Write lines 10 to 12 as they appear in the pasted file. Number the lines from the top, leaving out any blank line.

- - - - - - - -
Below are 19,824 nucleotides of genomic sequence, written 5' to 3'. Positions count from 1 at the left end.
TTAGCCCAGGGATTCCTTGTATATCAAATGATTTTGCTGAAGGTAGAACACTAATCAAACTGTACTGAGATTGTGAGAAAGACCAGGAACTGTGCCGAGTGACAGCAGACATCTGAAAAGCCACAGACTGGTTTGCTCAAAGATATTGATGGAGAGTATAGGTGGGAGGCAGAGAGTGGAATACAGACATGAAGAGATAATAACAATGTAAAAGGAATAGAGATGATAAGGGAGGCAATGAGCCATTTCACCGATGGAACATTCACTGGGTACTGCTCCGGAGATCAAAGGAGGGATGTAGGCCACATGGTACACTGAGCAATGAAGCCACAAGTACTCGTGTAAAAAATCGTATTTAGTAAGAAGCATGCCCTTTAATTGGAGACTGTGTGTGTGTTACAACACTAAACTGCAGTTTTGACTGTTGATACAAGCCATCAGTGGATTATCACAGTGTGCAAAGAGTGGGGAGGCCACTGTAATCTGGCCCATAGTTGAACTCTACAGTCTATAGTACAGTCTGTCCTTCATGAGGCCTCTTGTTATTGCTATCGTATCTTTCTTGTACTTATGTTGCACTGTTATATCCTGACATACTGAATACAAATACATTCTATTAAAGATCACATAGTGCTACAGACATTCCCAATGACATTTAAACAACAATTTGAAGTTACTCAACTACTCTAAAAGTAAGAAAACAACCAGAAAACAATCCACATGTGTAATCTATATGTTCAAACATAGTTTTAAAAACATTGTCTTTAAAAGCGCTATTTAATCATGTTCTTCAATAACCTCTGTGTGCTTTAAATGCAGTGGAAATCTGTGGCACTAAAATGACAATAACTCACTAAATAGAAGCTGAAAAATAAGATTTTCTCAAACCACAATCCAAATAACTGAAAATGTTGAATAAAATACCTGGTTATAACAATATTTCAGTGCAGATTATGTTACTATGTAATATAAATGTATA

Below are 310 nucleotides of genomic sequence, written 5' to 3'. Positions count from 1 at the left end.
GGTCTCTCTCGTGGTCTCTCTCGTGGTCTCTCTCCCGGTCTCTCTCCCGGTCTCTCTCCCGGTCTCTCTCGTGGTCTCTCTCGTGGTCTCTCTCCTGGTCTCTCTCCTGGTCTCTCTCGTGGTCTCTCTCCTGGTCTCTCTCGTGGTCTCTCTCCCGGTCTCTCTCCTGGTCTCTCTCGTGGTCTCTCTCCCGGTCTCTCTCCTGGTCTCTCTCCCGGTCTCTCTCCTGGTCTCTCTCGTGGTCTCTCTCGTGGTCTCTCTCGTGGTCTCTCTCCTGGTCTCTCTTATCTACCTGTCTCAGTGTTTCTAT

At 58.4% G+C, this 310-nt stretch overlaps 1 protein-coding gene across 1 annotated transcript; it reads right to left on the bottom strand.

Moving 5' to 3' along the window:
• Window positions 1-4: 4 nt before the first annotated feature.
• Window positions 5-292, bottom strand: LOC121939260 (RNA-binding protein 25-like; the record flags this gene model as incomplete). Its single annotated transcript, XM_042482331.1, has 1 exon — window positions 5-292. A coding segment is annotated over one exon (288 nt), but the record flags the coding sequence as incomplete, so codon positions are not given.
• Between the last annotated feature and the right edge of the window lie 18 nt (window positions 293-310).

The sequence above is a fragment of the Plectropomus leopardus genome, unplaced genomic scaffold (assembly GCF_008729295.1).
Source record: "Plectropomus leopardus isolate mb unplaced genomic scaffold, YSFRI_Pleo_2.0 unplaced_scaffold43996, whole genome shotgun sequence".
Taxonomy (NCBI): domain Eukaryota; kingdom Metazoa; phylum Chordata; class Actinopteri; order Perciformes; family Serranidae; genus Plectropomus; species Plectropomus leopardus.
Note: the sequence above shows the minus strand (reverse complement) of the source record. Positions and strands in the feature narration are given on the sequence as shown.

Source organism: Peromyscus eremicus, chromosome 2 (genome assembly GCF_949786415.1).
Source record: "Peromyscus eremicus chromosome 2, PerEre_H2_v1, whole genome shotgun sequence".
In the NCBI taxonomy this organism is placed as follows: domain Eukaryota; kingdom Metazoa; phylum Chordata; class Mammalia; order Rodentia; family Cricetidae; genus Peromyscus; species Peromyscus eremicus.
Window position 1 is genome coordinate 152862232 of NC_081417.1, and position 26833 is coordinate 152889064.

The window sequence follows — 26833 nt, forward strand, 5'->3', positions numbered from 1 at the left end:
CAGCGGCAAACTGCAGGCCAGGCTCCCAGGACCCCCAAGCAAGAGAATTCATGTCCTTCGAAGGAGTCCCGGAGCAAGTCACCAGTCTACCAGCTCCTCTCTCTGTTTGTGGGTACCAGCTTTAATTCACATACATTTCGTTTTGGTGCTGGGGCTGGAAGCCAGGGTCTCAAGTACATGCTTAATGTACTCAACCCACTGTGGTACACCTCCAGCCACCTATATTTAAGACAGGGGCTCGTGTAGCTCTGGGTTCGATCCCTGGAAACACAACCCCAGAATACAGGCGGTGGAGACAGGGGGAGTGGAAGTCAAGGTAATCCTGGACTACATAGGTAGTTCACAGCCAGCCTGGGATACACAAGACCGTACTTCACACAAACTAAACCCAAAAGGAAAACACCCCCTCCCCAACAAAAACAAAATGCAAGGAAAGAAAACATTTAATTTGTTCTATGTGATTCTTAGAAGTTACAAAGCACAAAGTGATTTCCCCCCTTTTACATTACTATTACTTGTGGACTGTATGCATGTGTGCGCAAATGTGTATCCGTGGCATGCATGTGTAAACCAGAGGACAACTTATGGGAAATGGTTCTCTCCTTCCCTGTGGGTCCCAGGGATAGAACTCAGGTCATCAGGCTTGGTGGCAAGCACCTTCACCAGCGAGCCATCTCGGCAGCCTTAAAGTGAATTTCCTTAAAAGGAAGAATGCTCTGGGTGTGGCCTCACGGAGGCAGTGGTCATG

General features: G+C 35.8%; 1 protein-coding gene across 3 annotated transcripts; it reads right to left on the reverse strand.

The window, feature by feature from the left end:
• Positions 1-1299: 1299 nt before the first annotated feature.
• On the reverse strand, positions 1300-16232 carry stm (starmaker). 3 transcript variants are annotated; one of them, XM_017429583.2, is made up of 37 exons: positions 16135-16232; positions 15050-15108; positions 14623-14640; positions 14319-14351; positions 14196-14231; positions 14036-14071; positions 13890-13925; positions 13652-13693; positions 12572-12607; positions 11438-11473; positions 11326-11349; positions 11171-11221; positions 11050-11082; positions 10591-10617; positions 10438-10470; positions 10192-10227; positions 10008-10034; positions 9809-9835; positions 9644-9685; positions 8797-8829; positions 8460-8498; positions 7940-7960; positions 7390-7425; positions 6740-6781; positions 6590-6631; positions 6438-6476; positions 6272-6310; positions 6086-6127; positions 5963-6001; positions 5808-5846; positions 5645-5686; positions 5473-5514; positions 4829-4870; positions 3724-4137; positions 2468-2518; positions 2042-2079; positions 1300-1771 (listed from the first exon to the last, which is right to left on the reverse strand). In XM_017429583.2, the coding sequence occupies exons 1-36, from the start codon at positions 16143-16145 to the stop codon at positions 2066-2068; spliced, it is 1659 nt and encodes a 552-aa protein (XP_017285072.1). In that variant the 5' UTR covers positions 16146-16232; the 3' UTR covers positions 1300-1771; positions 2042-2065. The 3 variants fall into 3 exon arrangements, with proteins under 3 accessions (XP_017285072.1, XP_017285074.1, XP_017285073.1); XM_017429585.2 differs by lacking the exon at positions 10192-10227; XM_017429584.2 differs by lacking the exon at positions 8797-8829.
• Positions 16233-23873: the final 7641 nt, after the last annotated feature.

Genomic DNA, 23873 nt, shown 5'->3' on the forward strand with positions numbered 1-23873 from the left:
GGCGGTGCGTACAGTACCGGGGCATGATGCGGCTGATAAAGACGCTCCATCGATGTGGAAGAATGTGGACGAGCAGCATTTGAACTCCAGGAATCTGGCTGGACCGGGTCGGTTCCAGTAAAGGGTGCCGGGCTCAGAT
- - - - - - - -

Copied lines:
The sequence above is a fragment of the Plectropomus leopardus genome, unplaced genomic scaffold (assembly GCF_008729295.1).
Source record: "Plectropomus leopardus isolate mb unplaced genomic scaffold, YSFRI_Pleo_2.0 unplaced_scaffold43996, whole genome shotgun sequence".
Taxonomy (NCBI): domain Eukaryota; kingdom Metazoa; phylum Chordata; class Actinopteri; order Perciformes; family Serranidae; genus Plectropomus; species Plectropomus leopardus.